Still A Dark Horse
A documentary on a music celebrity can be measured by content and insight - what footage did they access and who was willing to contribute and what new light did it shed on the subject? On the first point Martin Scorsese knocks the ball out of the park. Though I didn't feel I knew George any better than before by the end, I was treated to nearly four hours of dazzling and emotionally moving entertainment.
I watched both parts of the film at UK preview and at no point did my attention or enthusiasm flag. In fact I would have happily sat through any outtakes! This beautifully crafted film is packed with concert footage, home movies, press conferences, interviews, photos and documents that I've never seen before, even though I've been researching the Beatles quite heavily for several years here at Beatles Songwriting Academy. There are interviews with (or at least footage of) everyone you would hope to see. Beatles, wives, brothers, son, Pythons and peers. Everyone from Eric Clapton to Eric Idle.
The documentary is constructed entirely from interviews and clips without explanation or analysis. The closest we get to a voiceover is Dhani Harrison reading excerpts from his father's diary and letters to his mum. Though the film is visually stunning it's strange watching the practically square picture forced upon us by the source material. Equally quirky is the sound editing. Scorsese doesn't know the meaning of 'fade'. All the music cuts brutally, sometimes after a few seconds. Sometimes this is cool. Mostly it's odd. The film is largely chronological and there are some great juxtapositions of sound and visuals like All Things Must Pass accompanies footage of the WW2 bombers that plagued Liverpool during Harrison's birth. The first part covers George's life up to the White Album.
It's hard to pick out favourite parts. But Harrison's obvious delight watching archive footage of the Beatles miming This Boy, laughing and singing along, is one. The Beatles performing If I Needed Someone, Harrison playing What Is Love? with Billy Preston, and seeing the Travelling Wilburys in the studio would be others.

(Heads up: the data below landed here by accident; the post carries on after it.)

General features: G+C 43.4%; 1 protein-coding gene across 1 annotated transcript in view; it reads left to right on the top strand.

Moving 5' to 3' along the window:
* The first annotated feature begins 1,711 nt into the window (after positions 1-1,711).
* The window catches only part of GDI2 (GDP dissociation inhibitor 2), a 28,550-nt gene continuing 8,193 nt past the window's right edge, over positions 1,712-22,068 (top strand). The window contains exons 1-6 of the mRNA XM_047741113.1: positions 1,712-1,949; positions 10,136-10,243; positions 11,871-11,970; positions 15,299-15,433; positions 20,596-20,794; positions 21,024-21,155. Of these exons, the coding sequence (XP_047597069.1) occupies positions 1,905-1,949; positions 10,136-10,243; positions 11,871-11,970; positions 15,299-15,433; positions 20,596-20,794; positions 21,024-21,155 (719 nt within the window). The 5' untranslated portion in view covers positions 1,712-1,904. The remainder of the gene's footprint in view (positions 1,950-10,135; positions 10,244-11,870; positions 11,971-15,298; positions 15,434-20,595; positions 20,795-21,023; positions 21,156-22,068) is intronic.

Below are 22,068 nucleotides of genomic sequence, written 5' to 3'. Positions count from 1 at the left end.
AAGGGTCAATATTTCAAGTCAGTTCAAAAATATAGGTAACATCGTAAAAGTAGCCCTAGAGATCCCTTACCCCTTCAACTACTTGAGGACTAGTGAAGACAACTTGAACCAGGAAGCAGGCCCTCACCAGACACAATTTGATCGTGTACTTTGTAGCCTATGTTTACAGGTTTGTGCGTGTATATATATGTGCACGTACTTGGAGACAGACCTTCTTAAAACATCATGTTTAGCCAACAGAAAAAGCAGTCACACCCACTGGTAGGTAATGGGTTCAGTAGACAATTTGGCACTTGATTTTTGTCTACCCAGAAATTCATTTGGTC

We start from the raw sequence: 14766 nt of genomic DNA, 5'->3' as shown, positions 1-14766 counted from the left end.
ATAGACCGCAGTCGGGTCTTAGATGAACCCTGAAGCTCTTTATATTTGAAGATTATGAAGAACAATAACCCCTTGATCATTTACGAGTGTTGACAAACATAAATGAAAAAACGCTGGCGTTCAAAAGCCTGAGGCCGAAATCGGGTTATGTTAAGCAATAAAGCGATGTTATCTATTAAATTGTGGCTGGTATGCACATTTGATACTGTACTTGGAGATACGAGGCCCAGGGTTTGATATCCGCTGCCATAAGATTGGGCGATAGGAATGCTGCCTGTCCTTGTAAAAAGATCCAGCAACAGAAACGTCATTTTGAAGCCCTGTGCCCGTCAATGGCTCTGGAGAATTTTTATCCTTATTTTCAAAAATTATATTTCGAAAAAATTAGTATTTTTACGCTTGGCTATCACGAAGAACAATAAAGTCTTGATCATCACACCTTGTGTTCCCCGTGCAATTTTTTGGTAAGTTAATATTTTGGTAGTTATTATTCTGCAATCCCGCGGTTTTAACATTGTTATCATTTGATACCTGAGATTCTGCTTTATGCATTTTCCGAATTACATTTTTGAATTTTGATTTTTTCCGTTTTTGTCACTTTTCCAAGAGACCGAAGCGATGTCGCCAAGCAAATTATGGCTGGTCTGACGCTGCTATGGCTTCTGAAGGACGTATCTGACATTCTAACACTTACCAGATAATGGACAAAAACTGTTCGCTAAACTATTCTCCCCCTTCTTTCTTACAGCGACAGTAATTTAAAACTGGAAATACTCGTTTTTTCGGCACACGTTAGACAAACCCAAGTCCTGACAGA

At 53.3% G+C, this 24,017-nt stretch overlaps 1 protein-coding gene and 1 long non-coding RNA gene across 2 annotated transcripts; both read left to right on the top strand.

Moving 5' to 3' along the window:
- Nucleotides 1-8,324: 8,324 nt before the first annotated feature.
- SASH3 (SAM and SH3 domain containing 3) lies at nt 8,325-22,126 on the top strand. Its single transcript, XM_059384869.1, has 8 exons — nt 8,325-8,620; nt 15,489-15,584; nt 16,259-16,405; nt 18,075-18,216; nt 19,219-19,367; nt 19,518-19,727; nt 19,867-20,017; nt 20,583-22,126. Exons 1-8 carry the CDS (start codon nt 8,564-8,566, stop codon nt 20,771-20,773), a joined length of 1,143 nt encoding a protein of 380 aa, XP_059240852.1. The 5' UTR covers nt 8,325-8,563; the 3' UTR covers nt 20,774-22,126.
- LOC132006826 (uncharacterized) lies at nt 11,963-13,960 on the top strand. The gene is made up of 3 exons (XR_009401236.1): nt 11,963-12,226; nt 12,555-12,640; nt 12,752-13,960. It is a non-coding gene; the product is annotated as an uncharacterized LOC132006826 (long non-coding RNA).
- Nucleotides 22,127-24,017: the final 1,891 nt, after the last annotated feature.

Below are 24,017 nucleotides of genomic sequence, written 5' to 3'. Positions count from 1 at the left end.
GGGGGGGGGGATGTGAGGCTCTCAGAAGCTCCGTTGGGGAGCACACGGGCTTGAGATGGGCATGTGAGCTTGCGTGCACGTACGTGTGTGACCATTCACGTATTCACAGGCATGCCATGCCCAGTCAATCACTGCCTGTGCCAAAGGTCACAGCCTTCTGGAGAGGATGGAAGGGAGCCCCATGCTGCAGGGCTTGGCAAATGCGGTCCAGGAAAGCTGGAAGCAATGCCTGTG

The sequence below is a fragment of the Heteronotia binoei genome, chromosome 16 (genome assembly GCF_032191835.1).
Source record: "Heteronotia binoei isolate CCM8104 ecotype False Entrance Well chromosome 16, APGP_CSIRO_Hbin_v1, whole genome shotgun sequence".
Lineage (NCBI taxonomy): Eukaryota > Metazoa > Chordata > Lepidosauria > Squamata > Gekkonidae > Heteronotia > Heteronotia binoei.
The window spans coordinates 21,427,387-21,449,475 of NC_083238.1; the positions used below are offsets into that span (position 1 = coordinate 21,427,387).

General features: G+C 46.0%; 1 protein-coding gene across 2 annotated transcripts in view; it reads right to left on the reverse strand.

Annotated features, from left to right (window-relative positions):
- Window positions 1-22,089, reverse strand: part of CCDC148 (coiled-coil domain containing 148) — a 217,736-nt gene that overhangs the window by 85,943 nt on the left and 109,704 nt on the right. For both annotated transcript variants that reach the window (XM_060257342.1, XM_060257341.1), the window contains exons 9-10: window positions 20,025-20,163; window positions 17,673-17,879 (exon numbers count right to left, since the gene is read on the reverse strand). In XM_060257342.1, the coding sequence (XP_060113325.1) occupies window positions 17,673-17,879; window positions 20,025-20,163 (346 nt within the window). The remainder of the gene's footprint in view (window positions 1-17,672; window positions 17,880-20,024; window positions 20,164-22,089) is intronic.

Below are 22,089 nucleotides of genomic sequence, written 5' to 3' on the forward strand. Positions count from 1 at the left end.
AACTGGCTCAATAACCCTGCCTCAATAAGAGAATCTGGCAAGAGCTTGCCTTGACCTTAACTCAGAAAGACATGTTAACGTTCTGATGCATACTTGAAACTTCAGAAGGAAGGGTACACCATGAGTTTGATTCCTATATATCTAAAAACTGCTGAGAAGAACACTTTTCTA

There are moments of laugh out loud humour, especially TV footage of crusty professors discuss the significance of Pop music while Beatles and Mick Jagger seeth like captive wild animal in the background and Tom Petty recounting Harrison arriving at his house with a trunk full of ukeleles. But Harrison's story of how Lennon and McCartney inspired him to start composing is the best -
"If John and Paul can write [songs] everybody must be able to".
The Maharishi (a spiritual Joe Pasquale) and Phil Spector (a croaking, unblinking vision of craziness with a permanently twitching thumb) also provide some unintentional humour.
Scorsese deserves praise for not going down the revisionist myth making route trodden by the Anthology series, especially as Olivia Harrison was one of his producers. Olivia is honest, though vague, about George's infidelity as is Klaus Voorman is about his drug problems. But the lack of a narrator almost makes George a mirror in which we see his world. We know he was loved, deeply, by friends - racing drivers, comedians and film makers, musicians, but we don't whether he was truly loveable. Terry Gilliam describes George as a mix of "grace, humour and a weird kind of angry bitterness" but what made him that way? Did he ever find a release from that bitterness? Was he a good father? Nearing death Harrison asked Olivia if he had been a good husband. She never tells us what her answer was."What's the secret of a long marriage?" She asks herself. "Don't get divorced".
It may sound strange but the highest point for me was simply hearing the music. Listening to Here Comes The Sun and While My Guitar Gently Weeps I was almost moved to tears at the transcendent beauty of those recordings.
Perhaps the fact that the film cause me to fall in love with the music all over again is it's greatest recommendation.